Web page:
"David says you
misinterpreted what happened. He's just an affectionate
man who was trying to express his love for you."
Amy gaped at her mother, shaking from the inside out. "I
didn't misinterpret anything, Mom! He sexually abused
David grunted and shook his head. Her mother
pressed a hand to her throat, and her eyes filled with
tears. "Honey, calm down. Let's sit and—"
When her mother reached for her arm, Amy snatched it
back. Stiffening, she glared at her mother. "Did you
hear me, Mom? Don't sweep this under the rug again."
Bernice huffed and pursed her lips. "I'm not! It's
just that term is rather harsh. David's a loving man.
He's not abusive."
Amy growled her frustration.
How could her mother be so attentive and caring with her
patients at the hospital, and so stubbornly in denial
about her own daughter's pain? "What term do you prefer?
"What! That's a horrid thing
to accuse me of!" David pointed a finger at her. "I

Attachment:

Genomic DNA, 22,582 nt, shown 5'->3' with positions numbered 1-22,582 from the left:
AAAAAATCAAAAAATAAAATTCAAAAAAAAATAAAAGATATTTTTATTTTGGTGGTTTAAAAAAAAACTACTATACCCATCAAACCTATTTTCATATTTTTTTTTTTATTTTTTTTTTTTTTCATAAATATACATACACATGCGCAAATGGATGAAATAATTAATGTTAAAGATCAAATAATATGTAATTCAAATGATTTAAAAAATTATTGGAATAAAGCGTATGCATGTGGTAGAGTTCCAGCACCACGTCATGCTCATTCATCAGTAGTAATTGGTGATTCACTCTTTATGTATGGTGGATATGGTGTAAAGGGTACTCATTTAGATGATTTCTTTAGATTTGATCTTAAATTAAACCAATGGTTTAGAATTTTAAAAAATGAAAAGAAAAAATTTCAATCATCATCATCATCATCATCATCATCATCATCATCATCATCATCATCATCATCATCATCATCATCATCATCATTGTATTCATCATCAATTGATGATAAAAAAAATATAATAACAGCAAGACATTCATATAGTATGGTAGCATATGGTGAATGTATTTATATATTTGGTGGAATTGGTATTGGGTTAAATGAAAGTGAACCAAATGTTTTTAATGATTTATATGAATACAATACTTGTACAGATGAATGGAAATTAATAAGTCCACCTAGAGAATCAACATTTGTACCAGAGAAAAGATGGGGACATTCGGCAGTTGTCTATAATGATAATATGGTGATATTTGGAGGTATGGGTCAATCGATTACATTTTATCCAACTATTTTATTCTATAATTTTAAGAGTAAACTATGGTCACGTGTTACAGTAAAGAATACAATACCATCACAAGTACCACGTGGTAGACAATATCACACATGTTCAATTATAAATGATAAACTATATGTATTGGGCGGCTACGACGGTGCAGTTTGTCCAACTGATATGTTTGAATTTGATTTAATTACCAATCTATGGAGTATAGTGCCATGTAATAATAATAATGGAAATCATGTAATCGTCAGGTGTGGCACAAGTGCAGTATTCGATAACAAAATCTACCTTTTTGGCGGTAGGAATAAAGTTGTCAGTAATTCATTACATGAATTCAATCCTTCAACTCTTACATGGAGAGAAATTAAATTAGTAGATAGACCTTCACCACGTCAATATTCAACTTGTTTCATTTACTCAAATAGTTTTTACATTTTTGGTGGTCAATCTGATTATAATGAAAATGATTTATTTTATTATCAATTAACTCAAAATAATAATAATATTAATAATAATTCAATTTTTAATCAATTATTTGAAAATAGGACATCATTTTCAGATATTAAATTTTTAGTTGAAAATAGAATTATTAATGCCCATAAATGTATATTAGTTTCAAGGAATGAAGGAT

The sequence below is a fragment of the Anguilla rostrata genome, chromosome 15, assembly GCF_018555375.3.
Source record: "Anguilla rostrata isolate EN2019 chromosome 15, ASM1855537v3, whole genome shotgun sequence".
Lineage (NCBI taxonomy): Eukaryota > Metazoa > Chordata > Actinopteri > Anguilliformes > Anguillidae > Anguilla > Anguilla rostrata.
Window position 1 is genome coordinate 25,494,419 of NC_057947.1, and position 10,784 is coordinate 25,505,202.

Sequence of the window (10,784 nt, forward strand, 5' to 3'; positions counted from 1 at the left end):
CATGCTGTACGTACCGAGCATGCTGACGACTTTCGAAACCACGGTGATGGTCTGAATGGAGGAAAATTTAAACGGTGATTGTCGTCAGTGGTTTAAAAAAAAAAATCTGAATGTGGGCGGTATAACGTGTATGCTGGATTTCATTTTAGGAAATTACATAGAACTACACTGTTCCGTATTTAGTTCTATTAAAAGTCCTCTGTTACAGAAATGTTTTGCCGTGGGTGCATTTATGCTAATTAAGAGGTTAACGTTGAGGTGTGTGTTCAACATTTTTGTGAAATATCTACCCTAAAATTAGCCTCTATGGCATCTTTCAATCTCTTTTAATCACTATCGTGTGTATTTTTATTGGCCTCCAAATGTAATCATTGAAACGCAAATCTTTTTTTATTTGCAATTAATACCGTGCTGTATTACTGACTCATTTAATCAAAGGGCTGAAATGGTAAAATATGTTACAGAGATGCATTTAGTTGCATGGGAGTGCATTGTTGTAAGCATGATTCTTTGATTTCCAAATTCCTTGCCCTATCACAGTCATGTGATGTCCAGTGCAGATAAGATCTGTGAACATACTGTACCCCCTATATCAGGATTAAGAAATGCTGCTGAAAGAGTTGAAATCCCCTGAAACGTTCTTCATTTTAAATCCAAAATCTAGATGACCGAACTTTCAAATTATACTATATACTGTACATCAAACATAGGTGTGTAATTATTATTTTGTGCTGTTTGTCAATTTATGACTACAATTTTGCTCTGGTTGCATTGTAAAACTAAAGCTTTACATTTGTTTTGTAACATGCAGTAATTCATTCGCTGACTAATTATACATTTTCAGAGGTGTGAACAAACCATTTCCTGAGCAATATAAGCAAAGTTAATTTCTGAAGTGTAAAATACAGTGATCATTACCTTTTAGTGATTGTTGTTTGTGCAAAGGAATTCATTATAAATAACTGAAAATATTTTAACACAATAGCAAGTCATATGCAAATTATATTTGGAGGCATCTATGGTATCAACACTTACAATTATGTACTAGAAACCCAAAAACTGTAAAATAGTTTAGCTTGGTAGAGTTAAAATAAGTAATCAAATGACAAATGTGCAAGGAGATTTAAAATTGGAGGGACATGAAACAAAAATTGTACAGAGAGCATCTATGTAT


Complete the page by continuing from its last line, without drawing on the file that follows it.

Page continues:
never raped you."
"Maybe not in the classic sense
of the word," she returned bitterly, "but that's just
Her mother's jaw tightened, and she
wagged a finger in her direction. "Amy, I love you. You
know I do. But if you're going to stay here, you need to
apologize to David for—"
"I'd rather eat glass!"
Hobbling on her walking cast, she stormed back toward
the kitchen door.
"Amy, wait! Where are you
going?" her mother cried.
"Anywhere but here. It
was a mistake coming back, thinking that anything had
She ripped the door open, making the
Venetian blinds on the window clatter. "Call me when